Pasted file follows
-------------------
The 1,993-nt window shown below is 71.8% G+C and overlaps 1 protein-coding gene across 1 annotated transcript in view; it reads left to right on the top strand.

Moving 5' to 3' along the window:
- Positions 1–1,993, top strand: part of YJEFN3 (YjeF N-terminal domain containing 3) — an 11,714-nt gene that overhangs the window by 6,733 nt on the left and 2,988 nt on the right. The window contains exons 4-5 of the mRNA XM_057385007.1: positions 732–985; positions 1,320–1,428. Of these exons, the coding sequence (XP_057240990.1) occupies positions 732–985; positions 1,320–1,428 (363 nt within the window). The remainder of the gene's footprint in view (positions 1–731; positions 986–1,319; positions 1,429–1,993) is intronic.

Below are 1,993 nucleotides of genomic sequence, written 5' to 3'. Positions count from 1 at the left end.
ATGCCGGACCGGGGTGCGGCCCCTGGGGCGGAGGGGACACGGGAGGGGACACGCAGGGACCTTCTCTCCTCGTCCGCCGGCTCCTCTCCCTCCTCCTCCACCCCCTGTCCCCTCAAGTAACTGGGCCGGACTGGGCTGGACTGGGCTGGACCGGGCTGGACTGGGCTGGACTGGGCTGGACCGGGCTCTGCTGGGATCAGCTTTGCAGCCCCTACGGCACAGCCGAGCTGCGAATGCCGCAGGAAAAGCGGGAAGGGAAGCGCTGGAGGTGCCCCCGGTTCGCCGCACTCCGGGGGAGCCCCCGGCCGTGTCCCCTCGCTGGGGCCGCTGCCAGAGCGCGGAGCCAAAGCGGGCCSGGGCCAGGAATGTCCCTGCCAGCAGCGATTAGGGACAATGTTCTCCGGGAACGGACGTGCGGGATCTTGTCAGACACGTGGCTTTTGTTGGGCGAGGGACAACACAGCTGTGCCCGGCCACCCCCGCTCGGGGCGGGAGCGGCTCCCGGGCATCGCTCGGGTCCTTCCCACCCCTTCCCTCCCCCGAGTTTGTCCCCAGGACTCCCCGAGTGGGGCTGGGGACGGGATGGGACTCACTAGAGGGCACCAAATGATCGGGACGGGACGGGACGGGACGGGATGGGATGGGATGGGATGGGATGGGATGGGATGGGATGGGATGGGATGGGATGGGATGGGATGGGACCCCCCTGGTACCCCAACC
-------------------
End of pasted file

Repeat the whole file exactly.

The 1,993-nt window shown below is 71.8% G+C and overlaps 1 protein-coding gene across 1 annotated transcript in view; it reads left to right on the top strand.

Moving 5' to 3' along the window:
- Positions 1–1,993, top strand: part of YJEFN3 (YjeF N-terminal domain containing 3) — an 11,714-nt gene that overhangs the window by 6,733 nt on the left and 2,988 nt on the right. The window contains exons 4-5 of the mRNA XM_057385007.1: positions 732–985; positions 1,320–1,428. Of these exons, the coding sequence (XP_057240990.1) occupies positions 732–985; positions 1,320–1,428 (363 nt within the window). The remainder of the gene's footprint in view (positions 1–731; positions 986–1,319; positions 1,429–1,993) is intronic.

Below are 1,993 nucleotides of genomic sequence, written 5' to 3'. Positions count from 1 at the left end.
ATGCCGGACCGGGGTGCGGCCCCTGGGGCGGAGGGGACACGGGAGGGGACACGCAGGGACCTTCTCTCCTCGTCCGCCGGCTCCTCTCCCTCCTCCTCCACCCCCTGTCCCCTCAAGTAACTGGGCCGGACTGGGCTGGACTGGGCTGGACCGGGCTGGACTGGGCTGGACTGGGCTGGACCGGGCTCTGCTGGGATCAGCTTTGCAGCCCCTACGGCACAGCCGAGCTGCGAATGCCGCAGGAAAAGCGGGAAGGGAAGCGCTGGAGGTGCCCCCGGTTCGCCGCACTCCGGGGGAGCCCCCGGCCGTGTCCCCTCGCTGGGGCCGCTGCCAGAGCGCGGAGCCAAAGCGGGCCSGGGCCAGGAATGTCCCTGCCAGCAGCGATTAGGGACAATGTTCTCCGGGAACGGACGTGCGGGATCTTGTCAGACACGTGGCTTTTGTTGGGCGAGGGACAACACAGCTGTGCCCGGCCACCCCCGCTCGGGGCGGGAGCGGCTCCCGGGCATCGCTCGGGTCCTTCCCACCCCTTCCCTCCCCCGAGTTTGTCCCCAGGACTCCCCGAGTGGGGCTGGGGACGGGATGGGACTCACTAGAGGGCACCAAATGATCGGGACGGGACGGGACGGGACGGGATGGGATGGGATGGGATGGGATGGGATGGGATGGGATGGGATGGGATGGGATGGGATGGGATGGGACCCCCCTGGTACCCCAACC